Who is your favorite team? What do they LOOK like on the field?
3. Same Game, Different Stage – They make mistakes too (good for players AND parents to realize this)
My mission is to inspire softball girls to DREAM bigger, WORK harder, and SMILE more often. I look to not only help to improve their physical softball skills, but also show them the importance of confidence on AND off the field. Through my website you will find information on all things softball—motivation, inspiration, blogs, quotes, videos, tips, preparation, etc. The options are endless for us to explore…
What’s the difference between mental toughness and feeling good to play good? Are they one in the same or completely different?
Mental toughness and feeling good to play good are different in my opinion. Mental toughness comes into play when a game is on the line and you can stay calm and focused when all of the pressure is on YOU. You are able to focus on the task at hand and ignore everything else that is going on around you (fans cheering, dugout hollering, the intimidating batter at the plate). It’s very similar to that idea of “clear the mechanism” in the Kevin Costner movie, For Love of the Game (if you haven’t watched this movie you need to!). Mental toughness also comes from ignoring tiredness that may be setting in or any kind of small pain you may be feeling. When you are mentally tough, NOTHING ELSE matters but the task at hand. Mentally tough hitters want to be the one up to bat with the bases loaded and 2 outs in a tie ballgame. Mentally tough pitchers want to be the one in the circle with a full count and the 4-hole hitter up to bat with the game on the line. Mentally tough players are not complaining about weather, umpires, opponents, soreness. Mentally tough players do not even notice these things. One thing about mentally tough players, they don’t even have to have the best mechanics — they are so mentally strong and their will to succeed is so high, they will do whatever it takes to win.
Feeling good to play good deals with the general feeling you get about the game itself. If a feel good to play good atmosphere is not created, then it will be more challenging for a player to be mentally tough in clutch situations. Feeling good to play good deals with the atmosphere and scene that is going on around the game itself. Do you feel like you have coaches who believe in you? Do you feel like you have parents who support you no matter if you strike out or give up home runs? Do you feel good in your uniform? Did you prepare enough at practice that week? When a player plays in an atmosphere that gives her confidence, she is going to flourish and surpass anyone’s level of expectations. Feeling good to play good is especially important for girls. Girls are different than boys. Girls have to FEEL good to PLAY good. And boys PLAY good to FEEL good. Surround a player in an atmosphere where it’s nothing but positivity, strong role models and a big support system, and you’re going to see a player SOAR when it comes to her results.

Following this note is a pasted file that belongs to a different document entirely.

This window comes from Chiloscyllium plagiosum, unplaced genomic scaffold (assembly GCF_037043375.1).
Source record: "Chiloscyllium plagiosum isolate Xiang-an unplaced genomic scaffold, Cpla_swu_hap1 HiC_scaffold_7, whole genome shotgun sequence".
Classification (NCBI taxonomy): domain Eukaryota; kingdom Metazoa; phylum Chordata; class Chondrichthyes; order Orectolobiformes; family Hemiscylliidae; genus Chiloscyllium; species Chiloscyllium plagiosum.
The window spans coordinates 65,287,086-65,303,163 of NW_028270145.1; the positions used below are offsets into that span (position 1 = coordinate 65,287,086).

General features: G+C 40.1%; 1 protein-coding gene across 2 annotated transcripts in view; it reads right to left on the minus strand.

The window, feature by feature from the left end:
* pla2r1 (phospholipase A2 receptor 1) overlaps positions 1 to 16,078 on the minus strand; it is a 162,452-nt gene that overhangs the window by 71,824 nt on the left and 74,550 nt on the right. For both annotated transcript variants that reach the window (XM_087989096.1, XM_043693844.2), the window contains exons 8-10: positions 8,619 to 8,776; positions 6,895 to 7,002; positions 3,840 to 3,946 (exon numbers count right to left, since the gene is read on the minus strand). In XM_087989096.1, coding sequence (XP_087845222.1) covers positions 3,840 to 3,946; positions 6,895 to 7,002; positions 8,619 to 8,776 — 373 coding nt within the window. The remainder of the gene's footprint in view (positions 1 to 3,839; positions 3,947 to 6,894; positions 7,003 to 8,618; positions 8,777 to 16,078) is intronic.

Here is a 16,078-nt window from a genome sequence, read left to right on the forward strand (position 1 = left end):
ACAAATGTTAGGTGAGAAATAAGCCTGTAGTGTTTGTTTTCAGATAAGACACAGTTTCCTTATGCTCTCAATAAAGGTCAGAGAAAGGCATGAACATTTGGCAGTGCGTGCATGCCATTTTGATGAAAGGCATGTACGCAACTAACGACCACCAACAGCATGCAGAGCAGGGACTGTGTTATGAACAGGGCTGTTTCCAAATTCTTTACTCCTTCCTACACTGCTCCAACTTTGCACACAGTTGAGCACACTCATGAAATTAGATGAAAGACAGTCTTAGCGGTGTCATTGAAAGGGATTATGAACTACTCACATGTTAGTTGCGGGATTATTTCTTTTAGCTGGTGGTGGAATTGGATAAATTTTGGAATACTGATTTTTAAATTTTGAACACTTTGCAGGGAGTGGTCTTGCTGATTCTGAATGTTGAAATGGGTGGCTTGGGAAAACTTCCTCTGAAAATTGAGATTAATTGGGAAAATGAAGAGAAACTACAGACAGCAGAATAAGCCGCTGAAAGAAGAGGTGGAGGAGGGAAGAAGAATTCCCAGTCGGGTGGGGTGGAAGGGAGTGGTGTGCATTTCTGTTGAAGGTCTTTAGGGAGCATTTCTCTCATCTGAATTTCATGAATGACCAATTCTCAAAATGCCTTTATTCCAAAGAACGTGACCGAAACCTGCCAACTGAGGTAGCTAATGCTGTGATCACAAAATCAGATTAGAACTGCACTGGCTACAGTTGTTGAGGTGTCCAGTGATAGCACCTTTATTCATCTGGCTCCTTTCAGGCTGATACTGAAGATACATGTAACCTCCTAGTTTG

Often, I will use the phrase, “Be your own pitching coach.” You might not know exactly what that means or you might say, “But I have a pitching coach already…” and I would say that’s fine. BUT when it comes right down to it, and you’re in the middle of the circle with bases loaded and a full count on the hitter, that pitching coach can’t make the pitch happen FOR you. To “be your own pitching coach” means to learn to think for yourself, learn to FEEL for yourself and learn to make corrections on your own.
This just can’t magically happen in games, it has to be practiced at practice!
If you’ve taken lessons with me before, or come to one of my clinics, then you know one of my favorite things to ask is, “How did that FEEL?” I want a pitcher to slow her mind down, and actually have to take time to understand what her body just went through to create a certain pitch. In order to do that, you must take more time in between pitches to start to understand FEELING and let your brain figure out what exactly it did feel. Feel is such a big part of pitching.
To feel means to understand what every body part is doing from fingers, down to hips down to knees and toes.